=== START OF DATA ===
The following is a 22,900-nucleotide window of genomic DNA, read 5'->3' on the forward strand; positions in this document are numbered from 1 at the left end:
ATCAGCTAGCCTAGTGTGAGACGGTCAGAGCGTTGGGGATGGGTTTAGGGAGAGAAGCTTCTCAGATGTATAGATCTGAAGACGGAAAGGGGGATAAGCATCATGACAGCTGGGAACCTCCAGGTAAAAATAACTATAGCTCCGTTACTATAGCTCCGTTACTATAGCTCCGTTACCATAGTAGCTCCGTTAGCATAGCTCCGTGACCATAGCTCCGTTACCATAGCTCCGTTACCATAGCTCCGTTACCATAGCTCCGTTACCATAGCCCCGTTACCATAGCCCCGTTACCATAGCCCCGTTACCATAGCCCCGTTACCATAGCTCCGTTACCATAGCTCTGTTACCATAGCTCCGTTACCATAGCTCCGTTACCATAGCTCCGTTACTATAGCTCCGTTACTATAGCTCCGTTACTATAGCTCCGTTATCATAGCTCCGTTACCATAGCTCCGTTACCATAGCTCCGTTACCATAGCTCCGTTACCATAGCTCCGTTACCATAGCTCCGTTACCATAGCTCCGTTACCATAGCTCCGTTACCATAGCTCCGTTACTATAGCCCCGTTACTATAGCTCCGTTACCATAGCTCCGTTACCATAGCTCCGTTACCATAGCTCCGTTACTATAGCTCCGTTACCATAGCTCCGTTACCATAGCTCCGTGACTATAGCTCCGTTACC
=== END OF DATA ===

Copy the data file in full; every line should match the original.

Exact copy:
The following is a 22,900-nucleotide window of genomic DNA, read 5'->3' on the forward strand; positions in this document are numbered from 1 at the left end:
ATCAGCTAGCCTAGTGTGAGACGGTCAGAGCGTTGGGGATGGGTTTAGGGAGAGAAGCTTCTCAGATGTATAGATCTGAAGACGGAAAGGGGGATAAGCATCATGACAGCTGGGAACCTCCAGGTAAAAATAACTATAGCTCCGTTACTATAGCTCCGTTACTATAGCTCCGTTACCATAGTAGCTCCGTTAGCATAGCTCCGTGACCATAGCTCCGTTACCATAGCTCCGTTACCATAGCTCCGTTACCATAGCTCCGTTACCATAGCCCCGTTACCATAGCCCCGTTACCATAGCCCCGTTACCATAGCCCCGTTACCATAGCTCCGTTACCATAGCTCTGTTACCATAGCTCCGTTACCATAGCTCCGTTACCATAGCTCCGTTACTATAGCTCCGTTACTATAGCTCCGTTACTATAGCTCCGTTATCATAGCTCCGTTACCATAGCTCCGTTACCATAGCTCCGTTACCATAGCTCCGTTACCATAGCTCCGTTACCATAGCTCCGTTACCATAGCTCCGTTACCATAGCTCCGTTACCATAGCTCCGTTACTATAGCCCCGTTACTATAGCTCCGTTACCATAGCTCCGTTACCATAGCTCCGTTACCATAGCTCCGTTACTATAGCTCCGTTACCATAGCTCCGTTACCATAGCTCCGTGACTATAGCTCCGTTACC